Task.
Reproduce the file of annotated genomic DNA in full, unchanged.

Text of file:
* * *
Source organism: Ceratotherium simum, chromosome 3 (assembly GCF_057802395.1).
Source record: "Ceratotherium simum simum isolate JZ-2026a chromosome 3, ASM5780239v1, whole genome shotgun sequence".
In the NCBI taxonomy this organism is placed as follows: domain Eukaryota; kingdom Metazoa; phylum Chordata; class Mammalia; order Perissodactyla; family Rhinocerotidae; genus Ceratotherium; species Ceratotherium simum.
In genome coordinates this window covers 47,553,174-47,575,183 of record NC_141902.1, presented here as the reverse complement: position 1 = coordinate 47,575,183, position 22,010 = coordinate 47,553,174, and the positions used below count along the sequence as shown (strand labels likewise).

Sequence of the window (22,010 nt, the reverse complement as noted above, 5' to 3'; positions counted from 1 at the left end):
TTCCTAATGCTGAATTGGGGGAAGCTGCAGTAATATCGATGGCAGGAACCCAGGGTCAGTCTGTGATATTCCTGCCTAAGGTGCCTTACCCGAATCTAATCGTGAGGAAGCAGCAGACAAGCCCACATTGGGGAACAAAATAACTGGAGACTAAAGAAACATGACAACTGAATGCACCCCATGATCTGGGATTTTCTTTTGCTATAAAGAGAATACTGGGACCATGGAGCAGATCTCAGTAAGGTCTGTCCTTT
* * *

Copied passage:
Source organism: Ceratotherium simum, chromosome 3 (assembly GCF_057802395.1).
Source record: "Ceratotherium simum simum isolate JZ-2026a chromosome 3, ASM5780239v1, whole genome shotgun sequence".
In the NCBI taxonomy this organism is placed as follows: domain Eukaryota; kingdom Metazoa; phylum Chordata; class Mammalia; order Perissodactyla; family Rhinocerotidae; genus Ceratotherium; species Ceratotherium simum.
In genome coordinates this window covers 47,553,174-47,575,183 of record NC_141902.1, presented here as the reverse complement: position 1 = coordinate 47,575,183, position 22,010 = coordinate 47,553,174, and the positions used below count along the sequence as shown (strand labels likewise).

Sequence of the window (22,010 nt, the reverse complement as noted above, 5' to 3'; positions counted from 1 at the left end):
TTCCTAATGCTGAATTGGGGGAAGCTGCAGTAATATCGATGGCAGGAACCCAGGGTCAGTCTGTGATATTCCTGCCTAAGGTGCCTTACCCGAATCTAATCGTGAGGAAGCAGCAGACAAGCCCACATTGGGGAACAAAATAACTGGAGACTAAAGAAACATGACAACTGAATGCACCCCATGATCTGGGATTTTCTTTTGCTATAAAGAGAATACTGGGACCATGGAGCAGATCTCAGTAAGGTCTGTCCTTT